You can imagine, though it is hard for most Westerners, what these unfortunate children feel every morning upon waking: “Let’s see if today I can eat… anything.” It is said that in the Sahel, the greeting “good morning” is not merely a courtesy but, at any time of day, it carries the implicit message ” I have eaten today.” Mustn’t it be even more so for these children!
More than fifteen years ago, our beloved Idrissa – at that time in charge of educating the children through sports training, which was his life – convinced us that there was a group of children called “enfants de la rue” that deserved our efforts. We gathered from his compelling argument that it was very likely that he knew what he was talking from personal experience… We never asked about it, out of respect. Yet, we’ve always been convinced that it was no coincidence that Idrissa had that fixation inside his heart.
We soon began a project to locate and to comprehensively protect children at serious risk of social exclusion, who were willing to adapt to certain rules. Only fifteen of them a year. We have involved ourselves in the lives of almost a hundred and fifty boys who are nourished, trained and educated. Some have returned to their lives with a craft and basic studies.
The task is laborious and not simple. For example, in order for street children training in workshops to attend, we have to give them a sandwich first thing in the morning, as they have most likely had practically nothing for dinner the night before.
Furthermore, it is not enough to care for their bodies and their minds. Many bad habits must be redirected, a result of their circumstances and the company they keep. It’s a question of cultivating that good and positive nature that we all have inside, but that can end up obfuscated by circumstances that can oppress even the strongest and most balanced among us. Consider, for example, the current situation millions of “Westerners” are going through. After months of oppression by a pandemic, uncontrolled in most countries, “we feel off” – we are disturbed. Adults! How must chidren feel?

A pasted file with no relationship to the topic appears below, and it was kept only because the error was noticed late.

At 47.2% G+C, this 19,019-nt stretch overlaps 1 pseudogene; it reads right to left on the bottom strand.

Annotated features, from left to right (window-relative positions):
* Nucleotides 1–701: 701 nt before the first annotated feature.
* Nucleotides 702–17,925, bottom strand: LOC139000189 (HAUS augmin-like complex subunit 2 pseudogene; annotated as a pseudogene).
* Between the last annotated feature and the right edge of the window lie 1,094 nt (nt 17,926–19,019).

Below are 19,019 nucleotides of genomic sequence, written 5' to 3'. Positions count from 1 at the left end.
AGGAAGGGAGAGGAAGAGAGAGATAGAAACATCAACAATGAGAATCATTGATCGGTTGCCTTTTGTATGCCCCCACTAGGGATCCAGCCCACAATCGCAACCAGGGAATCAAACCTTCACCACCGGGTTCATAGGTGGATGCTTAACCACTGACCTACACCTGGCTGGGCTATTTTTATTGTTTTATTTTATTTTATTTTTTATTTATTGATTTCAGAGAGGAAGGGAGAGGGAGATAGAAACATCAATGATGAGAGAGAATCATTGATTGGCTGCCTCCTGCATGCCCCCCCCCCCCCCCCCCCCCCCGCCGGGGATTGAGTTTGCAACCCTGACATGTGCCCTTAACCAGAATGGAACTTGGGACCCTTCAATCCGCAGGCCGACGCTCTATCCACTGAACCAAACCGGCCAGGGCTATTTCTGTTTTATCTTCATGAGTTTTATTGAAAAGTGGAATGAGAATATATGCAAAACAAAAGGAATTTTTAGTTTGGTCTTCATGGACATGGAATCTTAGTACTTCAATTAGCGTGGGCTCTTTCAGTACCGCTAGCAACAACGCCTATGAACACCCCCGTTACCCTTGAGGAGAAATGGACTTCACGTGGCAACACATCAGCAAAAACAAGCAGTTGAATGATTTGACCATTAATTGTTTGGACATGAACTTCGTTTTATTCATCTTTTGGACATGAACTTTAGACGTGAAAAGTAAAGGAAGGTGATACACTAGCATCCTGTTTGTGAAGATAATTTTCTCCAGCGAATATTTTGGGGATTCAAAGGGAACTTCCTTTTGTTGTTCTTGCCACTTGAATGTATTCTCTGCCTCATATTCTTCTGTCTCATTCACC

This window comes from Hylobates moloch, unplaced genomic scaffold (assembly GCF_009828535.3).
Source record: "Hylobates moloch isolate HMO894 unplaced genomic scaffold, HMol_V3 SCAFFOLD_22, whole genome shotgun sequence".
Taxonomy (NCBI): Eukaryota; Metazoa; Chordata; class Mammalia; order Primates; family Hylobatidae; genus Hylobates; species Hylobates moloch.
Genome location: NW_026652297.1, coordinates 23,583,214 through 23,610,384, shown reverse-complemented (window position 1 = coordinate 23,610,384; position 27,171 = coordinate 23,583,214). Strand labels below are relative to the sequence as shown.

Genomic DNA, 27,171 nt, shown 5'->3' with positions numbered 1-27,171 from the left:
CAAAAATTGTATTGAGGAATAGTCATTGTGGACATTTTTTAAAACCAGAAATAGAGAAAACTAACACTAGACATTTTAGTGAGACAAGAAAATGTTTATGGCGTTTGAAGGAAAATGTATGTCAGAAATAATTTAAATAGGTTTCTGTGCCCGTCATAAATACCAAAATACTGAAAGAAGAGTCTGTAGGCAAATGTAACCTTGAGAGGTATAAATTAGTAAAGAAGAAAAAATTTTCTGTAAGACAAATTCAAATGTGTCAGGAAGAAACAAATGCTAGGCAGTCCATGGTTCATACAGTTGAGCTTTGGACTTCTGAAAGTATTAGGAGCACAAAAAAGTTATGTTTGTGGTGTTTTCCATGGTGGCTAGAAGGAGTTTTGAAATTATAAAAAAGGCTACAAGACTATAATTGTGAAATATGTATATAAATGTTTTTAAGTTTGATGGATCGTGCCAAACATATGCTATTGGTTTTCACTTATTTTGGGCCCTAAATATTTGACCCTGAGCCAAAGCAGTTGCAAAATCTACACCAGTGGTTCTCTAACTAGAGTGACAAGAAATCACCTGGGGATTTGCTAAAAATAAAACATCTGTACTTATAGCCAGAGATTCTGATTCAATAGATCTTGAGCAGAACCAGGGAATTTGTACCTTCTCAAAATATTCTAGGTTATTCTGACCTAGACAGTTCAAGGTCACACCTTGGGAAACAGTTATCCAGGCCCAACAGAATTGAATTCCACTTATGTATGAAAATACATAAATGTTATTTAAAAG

Within the cultivation of a person, it is essential to illustrate and to explain to these young people – as surely no one has done before – that good is good, and evil is evil, in so very many facets of life. One of them, a delicate one, is the essential equality of every human being, and the value of non-utilitarian friendship. If someone has not exposed himself to that light, and his medium is darkness, he will be hard pressed to discover that the other is worth as much as he, and that his friendship is something natural and unrelated to even legitimate self-interest.
On Sunday mornings we offer an activity aimed at all the children of the project, (this year there are 136 of them), at the CIEPYD (Educational, Professional and Sports Integration Center), which we built for them in 2007. The boys are attracted by games and sports (football leagues, ping-pong and foosball) and music classes (they love music!) or theater, as well as by butter sandwiches and the local colacao. They have fun and socialize in a healthy environment, and Jacques and his team talk to them about principles of health, hygiene, citizenship and culture, as he explained in his report.
This is what we are up to. We have had all kinds of experiences and results, mostly very positive. Some “ex-street-children” have learned a craft and are leading lives of ordinary citizens.
We carry on!